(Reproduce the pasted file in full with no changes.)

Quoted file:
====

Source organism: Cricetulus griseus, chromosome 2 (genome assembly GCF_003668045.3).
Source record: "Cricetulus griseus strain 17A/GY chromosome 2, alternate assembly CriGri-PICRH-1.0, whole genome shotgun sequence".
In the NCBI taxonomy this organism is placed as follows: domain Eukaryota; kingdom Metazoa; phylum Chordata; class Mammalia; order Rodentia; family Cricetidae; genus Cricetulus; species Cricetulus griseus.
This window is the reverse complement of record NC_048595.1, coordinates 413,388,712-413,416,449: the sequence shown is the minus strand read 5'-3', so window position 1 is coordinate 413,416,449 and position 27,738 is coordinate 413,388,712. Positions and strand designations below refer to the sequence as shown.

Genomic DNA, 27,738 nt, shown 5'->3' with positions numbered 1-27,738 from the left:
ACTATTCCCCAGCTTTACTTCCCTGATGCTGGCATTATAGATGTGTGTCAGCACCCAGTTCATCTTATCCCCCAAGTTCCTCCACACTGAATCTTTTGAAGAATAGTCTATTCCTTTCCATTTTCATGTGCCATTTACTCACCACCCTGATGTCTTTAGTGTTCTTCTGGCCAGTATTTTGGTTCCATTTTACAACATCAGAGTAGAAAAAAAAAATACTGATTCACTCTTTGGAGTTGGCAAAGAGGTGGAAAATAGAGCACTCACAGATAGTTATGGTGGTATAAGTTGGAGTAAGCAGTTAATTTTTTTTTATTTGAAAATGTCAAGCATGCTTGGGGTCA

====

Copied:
Source organism: Cricetulus griseus, chromosome 2 (genome assembly GCF_003668045.3).
Source record: "Cricetulus griseus strain 17A/GY chromosome 2, alternate assembly CriGri-PICRH-1.0, whole genome shotgun sequence".
In the NCBI taxonomy this organism is placed as follows: domain Eukaryota; kingdom Metazoa; phylum Chordata; class Mammalia; order Rodentia; family Cricetidae; genus Cricetulus; species Cricetulus griseus.
This window is the reverse complement of record NC_048595.1, coordinates 413,388,712-413,416,449: the sequence shown is the minus strand read 5'-3', so window position 1 is coordinate 413,416,449 and position 27,738 is coordinate 413,388,712. Positions and strand designations below refer to the sequence as shown.

Genomic DNA, 27,738 nt, shown 5'->3' with positions numbered 1-27,738 from the left:
ACTATTCCCCAGCTTTACTTCCCTGATGCTGGCATTATAGATGTGTGTCAGCACCCAGTTCATCTTATCCCCCAAGTTCCTCCACACTGAATCTTTTGAAGAATAGTCTATTCCTTTCCATTTTCATGTGCCATTTACTCACCACCCTGATGTCTTTAGTGTTCTTCTGGCCAGTATTTTGGTTCCATTTTACAACATCAGAGTAGAAAAAAAAAATACTGATTCACTCTTTGGAGTTGGCAAAGAGGTGGAAAATAGAGCACTCACAGATAGTTATGGTGGTATAAGTTGGAGTAAGCAGTTAATTTTTTTTTATTTGAAAATGTCAAGCATGCTTGGGGTCA